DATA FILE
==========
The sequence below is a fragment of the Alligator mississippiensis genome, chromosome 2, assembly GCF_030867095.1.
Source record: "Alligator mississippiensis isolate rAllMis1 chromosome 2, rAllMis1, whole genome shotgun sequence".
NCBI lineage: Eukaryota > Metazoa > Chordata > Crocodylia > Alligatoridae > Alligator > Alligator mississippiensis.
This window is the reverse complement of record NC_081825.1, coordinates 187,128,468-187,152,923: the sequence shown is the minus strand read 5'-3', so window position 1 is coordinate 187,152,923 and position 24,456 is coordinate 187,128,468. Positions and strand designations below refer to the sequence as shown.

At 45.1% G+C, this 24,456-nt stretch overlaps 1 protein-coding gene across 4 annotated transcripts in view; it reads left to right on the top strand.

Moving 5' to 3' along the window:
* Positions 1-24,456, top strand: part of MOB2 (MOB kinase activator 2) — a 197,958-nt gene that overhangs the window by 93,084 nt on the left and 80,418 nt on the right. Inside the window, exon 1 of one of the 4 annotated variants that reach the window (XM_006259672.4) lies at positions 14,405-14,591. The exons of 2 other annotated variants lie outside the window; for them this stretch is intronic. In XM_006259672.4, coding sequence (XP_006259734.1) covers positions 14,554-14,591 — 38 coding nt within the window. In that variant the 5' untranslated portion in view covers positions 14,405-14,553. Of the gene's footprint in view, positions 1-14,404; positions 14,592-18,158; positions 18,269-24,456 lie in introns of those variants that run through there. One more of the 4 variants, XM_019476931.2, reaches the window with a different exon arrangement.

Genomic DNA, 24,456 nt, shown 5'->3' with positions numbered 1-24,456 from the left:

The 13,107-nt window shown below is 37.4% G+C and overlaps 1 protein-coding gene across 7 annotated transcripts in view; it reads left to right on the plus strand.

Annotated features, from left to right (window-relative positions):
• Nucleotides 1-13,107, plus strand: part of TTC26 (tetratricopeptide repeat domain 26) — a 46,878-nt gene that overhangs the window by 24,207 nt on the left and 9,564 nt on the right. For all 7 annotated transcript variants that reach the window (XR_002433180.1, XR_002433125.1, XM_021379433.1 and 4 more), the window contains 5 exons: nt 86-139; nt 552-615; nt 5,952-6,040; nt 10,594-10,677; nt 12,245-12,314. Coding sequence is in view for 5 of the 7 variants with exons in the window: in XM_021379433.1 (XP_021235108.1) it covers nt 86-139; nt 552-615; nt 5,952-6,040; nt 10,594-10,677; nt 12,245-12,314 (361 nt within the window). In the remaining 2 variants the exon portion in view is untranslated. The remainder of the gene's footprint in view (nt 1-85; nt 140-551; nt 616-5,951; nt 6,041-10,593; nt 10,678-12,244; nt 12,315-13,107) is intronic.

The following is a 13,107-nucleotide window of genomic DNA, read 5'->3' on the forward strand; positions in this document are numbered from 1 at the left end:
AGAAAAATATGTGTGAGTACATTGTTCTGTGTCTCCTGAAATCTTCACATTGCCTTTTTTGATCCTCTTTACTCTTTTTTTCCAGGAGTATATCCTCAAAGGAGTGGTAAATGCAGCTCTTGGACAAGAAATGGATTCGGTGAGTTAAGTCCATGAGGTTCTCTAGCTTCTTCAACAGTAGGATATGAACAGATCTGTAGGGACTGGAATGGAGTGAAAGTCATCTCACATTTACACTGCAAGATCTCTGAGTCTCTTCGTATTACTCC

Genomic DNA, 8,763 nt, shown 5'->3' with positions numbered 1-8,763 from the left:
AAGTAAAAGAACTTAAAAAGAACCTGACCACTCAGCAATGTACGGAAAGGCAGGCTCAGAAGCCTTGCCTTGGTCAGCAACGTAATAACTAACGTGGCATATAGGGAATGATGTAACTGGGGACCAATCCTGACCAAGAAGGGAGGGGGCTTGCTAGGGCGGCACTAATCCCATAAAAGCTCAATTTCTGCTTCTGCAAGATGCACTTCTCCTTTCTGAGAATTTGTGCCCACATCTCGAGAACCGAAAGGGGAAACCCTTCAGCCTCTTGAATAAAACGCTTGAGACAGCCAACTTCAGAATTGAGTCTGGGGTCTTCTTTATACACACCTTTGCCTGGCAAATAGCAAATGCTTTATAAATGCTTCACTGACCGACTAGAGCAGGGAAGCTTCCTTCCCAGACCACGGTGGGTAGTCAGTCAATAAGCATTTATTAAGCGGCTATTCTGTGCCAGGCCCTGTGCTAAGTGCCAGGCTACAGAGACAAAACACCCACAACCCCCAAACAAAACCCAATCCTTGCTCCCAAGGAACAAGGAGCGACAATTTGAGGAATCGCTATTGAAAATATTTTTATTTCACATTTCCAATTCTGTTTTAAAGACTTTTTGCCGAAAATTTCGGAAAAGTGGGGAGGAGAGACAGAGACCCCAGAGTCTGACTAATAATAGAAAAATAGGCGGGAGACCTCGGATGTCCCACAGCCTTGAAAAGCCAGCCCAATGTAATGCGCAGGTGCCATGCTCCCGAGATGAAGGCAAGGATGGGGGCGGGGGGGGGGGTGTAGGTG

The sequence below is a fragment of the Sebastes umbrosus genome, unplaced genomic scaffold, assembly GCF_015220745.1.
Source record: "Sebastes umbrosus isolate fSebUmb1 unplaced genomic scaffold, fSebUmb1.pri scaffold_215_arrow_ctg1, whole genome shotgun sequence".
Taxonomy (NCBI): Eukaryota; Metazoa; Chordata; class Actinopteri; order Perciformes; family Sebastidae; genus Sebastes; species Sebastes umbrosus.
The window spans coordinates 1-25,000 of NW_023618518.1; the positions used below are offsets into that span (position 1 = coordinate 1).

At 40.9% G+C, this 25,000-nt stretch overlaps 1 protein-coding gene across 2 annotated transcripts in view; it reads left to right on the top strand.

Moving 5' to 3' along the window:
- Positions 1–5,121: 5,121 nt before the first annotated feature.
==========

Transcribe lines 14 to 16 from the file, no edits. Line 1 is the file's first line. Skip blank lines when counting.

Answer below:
Genomic DNA, 8,763 nt, shown 5'->3' with positions numbered 1-8,763 from the left:
AAGTAAAAGAACTTAAAAAGAACCTGACCACTCAGCAATGTACGGAAAGGCAGGCTCAGAAGCCTTGCCTTGGTCAGCAACGTAATAACTAACGTGGCATATAGGGAATGATGTAACTGGGGACCAATCCTGACCAAGAAGGGAGGGGGCTTGCTAGGGCGGCACTAATCCCATAAAAGCTCAATTTCTGCTTCTGCAAGATGCACTTCTCCTTTCTGAGAATTTGTGCCCACATCTCGAGAACCGAAAGGGGAAACCCTTCAGCCTCTTGAATAAAACGCTTGAGACAGCCAACTTCAGAATTGAGTCTGGGGTCTTCTTTATACACACCTTTGCCTGGCAAATAGCAAATGCTTTATAAATGCTTCACTGACCGACTAGAGCAGGGAAGCTTCCTTCCCAGACCACGGTGGGTAGTCAGTCAATAAGCATTTATTAAGCGGCTATTCTGTGCCAGGCCCTGTGCTAAGTGCCAGGCTACAGAGACAAAACACCCACAACCCCCAAACAAAACCCAATCCTTGCTCCCAAGGAACAAGGAGCGACAATTTGAGGAATCGCTATTGAAAATATTTTTATTTCACATTTCCAATTCTGTTTTAAAGACTTTTTGCCGAAAATTTCGGAAAAGTGGGGAGGAGAGACAGAGACCCCAGAGTCTGACTAATAATAGAAAAATAGGCGGGAGACCTCGGATGTCCCACAGCCTTGAAAAGCCAGCCCAATGTAATGCGCAGGTGCCATGCTCCCGAGATGAAGGCAAGGATGGGGGCGGGGGGGGGGGTGTAGGTG

The sequence below is a fragment of the Sebastes umbrosus genome, unplaced genomic scaffold, assembly GCF_015220745.1.